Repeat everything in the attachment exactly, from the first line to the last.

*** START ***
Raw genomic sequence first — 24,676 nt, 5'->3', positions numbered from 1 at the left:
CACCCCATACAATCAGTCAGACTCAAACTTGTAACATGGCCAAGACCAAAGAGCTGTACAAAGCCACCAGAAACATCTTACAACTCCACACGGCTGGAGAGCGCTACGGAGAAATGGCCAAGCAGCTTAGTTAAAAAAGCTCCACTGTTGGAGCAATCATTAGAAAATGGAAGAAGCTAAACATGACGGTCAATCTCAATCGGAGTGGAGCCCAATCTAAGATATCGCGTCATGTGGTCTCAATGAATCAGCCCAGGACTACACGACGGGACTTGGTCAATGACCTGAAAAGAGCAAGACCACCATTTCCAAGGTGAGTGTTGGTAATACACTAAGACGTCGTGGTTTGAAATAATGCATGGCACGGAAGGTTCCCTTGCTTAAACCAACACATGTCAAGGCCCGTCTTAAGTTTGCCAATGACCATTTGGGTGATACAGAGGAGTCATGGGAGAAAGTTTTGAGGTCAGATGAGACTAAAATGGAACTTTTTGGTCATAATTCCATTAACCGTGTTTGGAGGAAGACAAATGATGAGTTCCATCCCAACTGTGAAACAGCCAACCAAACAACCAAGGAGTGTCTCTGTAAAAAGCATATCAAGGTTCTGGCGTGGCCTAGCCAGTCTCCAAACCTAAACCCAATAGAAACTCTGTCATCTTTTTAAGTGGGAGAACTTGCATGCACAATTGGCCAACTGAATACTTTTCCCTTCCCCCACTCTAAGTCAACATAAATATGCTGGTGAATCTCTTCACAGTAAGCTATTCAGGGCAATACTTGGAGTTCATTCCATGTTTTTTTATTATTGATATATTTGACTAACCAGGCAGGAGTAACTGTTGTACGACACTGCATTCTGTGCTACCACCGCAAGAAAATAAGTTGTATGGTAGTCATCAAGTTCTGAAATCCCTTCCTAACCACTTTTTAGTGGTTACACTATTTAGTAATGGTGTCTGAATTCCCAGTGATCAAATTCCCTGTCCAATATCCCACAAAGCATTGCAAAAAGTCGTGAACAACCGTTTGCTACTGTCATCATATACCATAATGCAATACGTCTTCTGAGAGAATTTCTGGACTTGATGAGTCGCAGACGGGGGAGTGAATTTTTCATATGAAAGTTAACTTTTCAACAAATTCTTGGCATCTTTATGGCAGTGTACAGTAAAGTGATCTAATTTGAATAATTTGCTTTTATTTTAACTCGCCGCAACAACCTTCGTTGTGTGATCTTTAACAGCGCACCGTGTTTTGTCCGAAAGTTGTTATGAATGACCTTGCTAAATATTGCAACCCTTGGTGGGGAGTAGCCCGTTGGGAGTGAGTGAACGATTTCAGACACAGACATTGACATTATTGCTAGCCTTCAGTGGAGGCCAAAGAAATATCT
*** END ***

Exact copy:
Raw genomic sequence first — 24,676 nt, 5'->3', positions numbered from 1 at the left:
CACCCCATACAATCAGTCAGACTCAAACTTGTAACATGGCCAAGACCAAAGAGCTGTACAAAGCCACCAGAAACATCTTACAACTCCACACGGCTGGAGAGCGCTACGGAGAAATGGCCAAGCAGCTTAGTTAAAAAAGCTCCACTGTTGGAGCAATCATTAGAAAATGGAAGAAGCTAAACATGACGGTCAATCTCAATCGGAGTGGAGCCCAATCTAAGATATCGCGTCATGTGGTCTCAATGAATCAGCCCAGGACTACACGACGGGACTTGGTCAATGACCTGAAAAGAGCAAGACCACCATTTCCAAGGTGAGTGTTGGTAATACACTAAGACGTCGTGGTTTGAAATAATGCATGGCACGGAAGGTTCCCTTGCTTAAACCAACACATGTCAAGGCCCGTCTTAAGTTTGCCAATGACCATTTGGGTGATACAGAGGAGTCATGGGAGAAAGTTTTGAGGTCAGATGAGACTAAAATGGAACTTTTTGGTCATAATTCCATTAACCGTGTTTGGAGGAAGACAAATGATGAGTTCCATCCCAACTGTGAAACAGCCAACCAAACAACCAAGGAGTGTCTCTGTAAAAAGCATATCAAGGTTCTGGCGTGGCCTAGCCAGTCTCCAAACCTAAACCCAATAGAAACTCTGTCATCTTTTTAAGTGGGAGAACTTGCATGCACAATTGGCCAACTGAATACTTTTCCCTTCCCCCACTCTAAGTCAACATAAATATGCTGGTGAATCTCTTCACAGTAAGCTATTCAGGGCAATACTTGGAGTTCATTCCATGTTTTTTTATTATTGATATATTTGACTAACCAGGCAGGAGTAACTGTTGTACGACACTGCATTCTGTGCTACCACCGCAAGAAAATAAGTTGTATGGTAGTCATCAAGTTCTGAAATCCCTTCCTAACCACTTTTTAGTGGTTACACTATTTAGTAATGGTGTCTGAATTCCCAGTGATCAAATTCCCTGTCCAATATCCCACAAAGCATTGCAAAAAGTCGTGAACAACCGTTTGCTACTGTCATCATATACCATAATGCAATACGTCTTCTGAGAGAATTTCTGGACTTGATGAGTCGCAGACGGGGGAGTGAATTTTTCATATGAAAGTTAACTTTTCAACAAATTCTTGGCATCTTTATGGCAGTGTACAGTAAAGTGATCTAATTTGAATAATTTGCTTTTATTTTAACTCGCCGCAACAACCTTCGTTGTGTGATCTTTAACAGCGCACCGTGTTTTGTCCGAAAGTTGTTATGAATGACCTTGCTAAATATTGCAACCCTTGGTGGGGAGTAGCCCGTTGGGAGTGAGTGAACGATTTCAGACACAGACATTGACATTATTGCTAGCCTTCAGTGGAGGCCAAAGAAATATCT